The Earned Income Tax Credit aka EIC is a benefit in the form of an income tax credit designed for working people with low to moderate income. To be eligible, one must meet certain requirements including filing an income tax return even if a tax return was not otherwise necessary to file. EIC is a refundable tax credit which means that a refund may be due you even if a tax liability did not exist. This credit may be as much as $6,431 so we can be talking about some real money. Although, the calculation is not complex, there are enough moving parts that estimating it short of preparing the income tax return is difficult. Many people miss out on this credit by not filing. Too often, a taxpayer looks at the tax return filing requirements and concludes filing a return is not necessary because their income is below the filing threshold. In many of these instances, the taxpayer may be walking away from a very significant refund.

The below Detroit Free Press article by Susan Tomporat was published on February 7, 2019. It provides additional information on the Earned Income Credit.

                                                     -Mark Bradstreet

The Earned Income Tax Credit is the biggest single check many working families see in a year. But they have to file a tax return — and be aware of the credit — to get the money.

Three years ago, low- to moderate-income households in Detroit left upwards of $80 million in unclaimed money by not claiming the credit. It was estimated that about 26,000 Detroit households were eligible for the credit but did not file tax returns to apply.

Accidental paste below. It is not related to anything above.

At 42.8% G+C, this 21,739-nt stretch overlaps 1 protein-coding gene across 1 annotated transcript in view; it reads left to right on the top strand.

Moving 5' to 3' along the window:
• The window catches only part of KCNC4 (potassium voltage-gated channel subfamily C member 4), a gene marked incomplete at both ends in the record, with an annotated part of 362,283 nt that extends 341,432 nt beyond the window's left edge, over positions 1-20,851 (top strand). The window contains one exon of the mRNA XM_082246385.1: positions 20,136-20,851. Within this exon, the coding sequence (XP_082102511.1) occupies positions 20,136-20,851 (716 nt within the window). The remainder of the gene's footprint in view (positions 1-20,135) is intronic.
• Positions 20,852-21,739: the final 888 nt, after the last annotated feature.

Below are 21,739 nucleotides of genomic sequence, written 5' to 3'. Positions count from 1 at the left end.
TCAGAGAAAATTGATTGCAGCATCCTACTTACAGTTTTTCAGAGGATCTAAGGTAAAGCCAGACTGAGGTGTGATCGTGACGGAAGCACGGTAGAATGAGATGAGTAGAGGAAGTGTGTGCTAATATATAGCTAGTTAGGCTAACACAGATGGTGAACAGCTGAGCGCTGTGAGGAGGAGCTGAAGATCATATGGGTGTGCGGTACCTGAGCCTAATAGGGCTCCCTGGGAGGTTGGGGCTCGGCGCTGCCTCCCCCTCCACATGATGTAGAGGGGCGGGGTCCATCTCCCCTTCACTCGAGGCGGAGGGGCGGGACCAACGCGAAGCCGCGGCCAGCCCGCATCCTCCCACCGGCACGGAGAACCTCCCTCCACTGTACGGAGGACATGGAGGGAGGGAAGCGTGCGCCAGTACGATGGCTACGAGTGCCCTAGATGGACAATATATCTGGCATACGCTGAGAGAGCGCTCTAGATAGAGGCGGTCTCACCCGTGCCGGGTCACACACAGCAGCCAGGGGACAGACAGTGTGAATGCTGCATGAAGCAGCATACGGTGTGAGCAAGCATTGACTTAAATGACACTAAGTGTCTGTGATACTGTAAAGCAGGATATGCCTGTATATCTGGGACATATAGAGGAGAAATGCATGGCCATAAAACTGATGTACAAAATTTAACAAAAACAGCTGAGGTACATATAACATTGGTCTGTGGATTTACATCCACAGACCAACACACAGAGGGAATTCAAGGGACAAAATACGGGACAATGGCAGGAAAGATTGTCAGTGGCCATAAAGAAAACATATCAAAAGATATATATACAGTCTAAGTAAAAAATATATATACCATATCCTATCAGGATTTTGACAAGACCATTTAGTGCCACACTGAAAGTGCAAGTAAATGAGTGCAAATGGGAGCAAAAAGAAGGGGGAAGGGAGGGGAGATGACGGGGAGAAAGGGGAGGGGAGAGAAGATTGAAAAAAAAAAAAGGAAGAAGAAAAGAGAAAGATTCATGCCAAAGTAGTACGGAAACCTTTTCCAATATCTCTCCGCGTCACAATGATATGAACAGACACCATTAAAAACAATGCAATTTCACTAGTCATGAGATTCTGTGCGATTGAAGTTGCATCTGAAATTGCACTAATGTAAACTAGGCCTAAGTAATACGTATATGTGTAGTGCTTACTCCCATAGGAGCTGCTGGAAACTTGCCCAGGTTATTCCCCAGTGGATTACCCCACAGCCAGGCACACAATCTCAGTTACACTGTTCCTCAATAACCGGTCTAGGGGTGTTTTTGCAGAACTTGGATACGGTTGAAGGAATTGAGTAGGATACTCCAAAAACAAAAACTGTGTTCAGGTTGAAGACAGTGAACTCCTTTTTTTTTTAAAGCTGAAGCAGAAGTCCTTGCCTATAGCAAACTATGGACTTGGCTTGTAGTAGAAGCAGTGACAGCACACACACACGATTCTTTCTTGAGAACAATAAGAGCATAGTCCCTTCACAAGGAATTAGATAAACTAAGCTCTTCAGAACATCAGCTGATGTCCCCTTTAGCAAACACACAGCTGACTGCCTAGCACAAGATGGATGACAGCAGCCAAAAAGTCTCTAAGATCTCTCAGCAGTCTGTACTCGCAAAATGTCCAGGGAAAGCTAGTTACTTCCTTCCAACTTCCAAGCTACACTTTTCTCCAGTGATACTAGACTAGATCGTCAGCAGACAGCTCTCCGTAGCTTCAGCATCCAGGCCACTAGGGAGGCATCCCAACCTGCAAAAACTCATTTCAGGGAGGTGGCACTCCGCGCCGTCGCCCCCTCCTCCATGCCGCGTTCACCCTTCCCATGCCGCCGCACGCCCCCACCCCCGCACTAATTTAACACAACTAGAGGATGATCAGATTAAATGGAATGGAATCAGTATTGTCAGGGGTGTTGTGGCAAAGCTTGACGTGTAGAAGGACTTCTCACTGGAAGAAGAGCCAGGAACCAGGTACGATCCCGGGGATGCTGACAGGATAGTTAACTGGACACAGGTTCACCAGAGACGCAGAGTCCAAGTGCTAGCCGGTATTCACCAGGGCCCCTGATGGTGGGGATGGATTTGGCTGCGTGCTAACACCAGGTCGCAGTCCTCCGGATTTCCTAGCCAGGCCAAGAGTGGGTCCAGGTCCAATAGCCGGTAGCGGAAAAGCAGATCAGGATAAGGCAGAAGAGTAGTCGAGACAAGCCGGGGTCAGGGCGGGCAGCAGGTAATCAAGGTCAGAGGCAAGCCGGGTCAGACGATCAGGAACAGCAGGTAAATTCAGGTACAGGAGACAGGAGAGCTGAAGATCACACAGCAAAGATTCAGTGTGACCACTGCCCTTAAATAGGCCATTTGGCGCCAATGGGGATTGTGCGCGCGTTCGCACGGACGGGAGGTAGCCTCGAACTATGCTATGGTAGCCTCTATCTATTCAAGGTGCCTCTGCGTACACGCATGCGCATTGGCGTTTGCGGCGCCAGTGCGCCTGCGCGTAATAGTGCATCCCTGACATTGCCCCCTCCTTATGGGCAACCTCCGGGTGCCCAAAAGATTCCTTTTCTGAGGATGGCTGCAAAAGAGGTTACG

After a targeted awareness campaign that began in 2017, though, city officials say an average of 13,500 more Detroit residents each year have claimed their EITC. On average, $63 million more is being claimed each year. 

About $300 million has been claimed on average annually for the 2016 and 2017 tax years by Detroiters. The average EITC Refund: $4,600. The amounts represent a combination of state and federal earned income tax credits. 

Nearly 88,000 returns for Detroiters included the Earned Income Tax Credit. 

“It was a blessing to learn about this tax credit,” said Renee Perkins, 29, who works at MGM Grand Detroit at game tables dealing cards.

Perkins, a single mother with two children ages 7 and 1, expects to receive a tax refund of about $6,000 this year for state and federal taxes. It’s money she plans to save and use one day toward opening her own business offering assisted living to the elderly.

In the past, she has used the credit to pay down her debt and also put a down payment on a home once owned by the Detroit Land Bank.

“The extra cash helped me to accomplish a lot,” she said Tuesday as part of an awareness campaign event held at Focus: HOPE in Detroit.

Even so, the credit still remains overlooked by thousands of families. Here’s what you need to know:

Who qualifies to get the credit?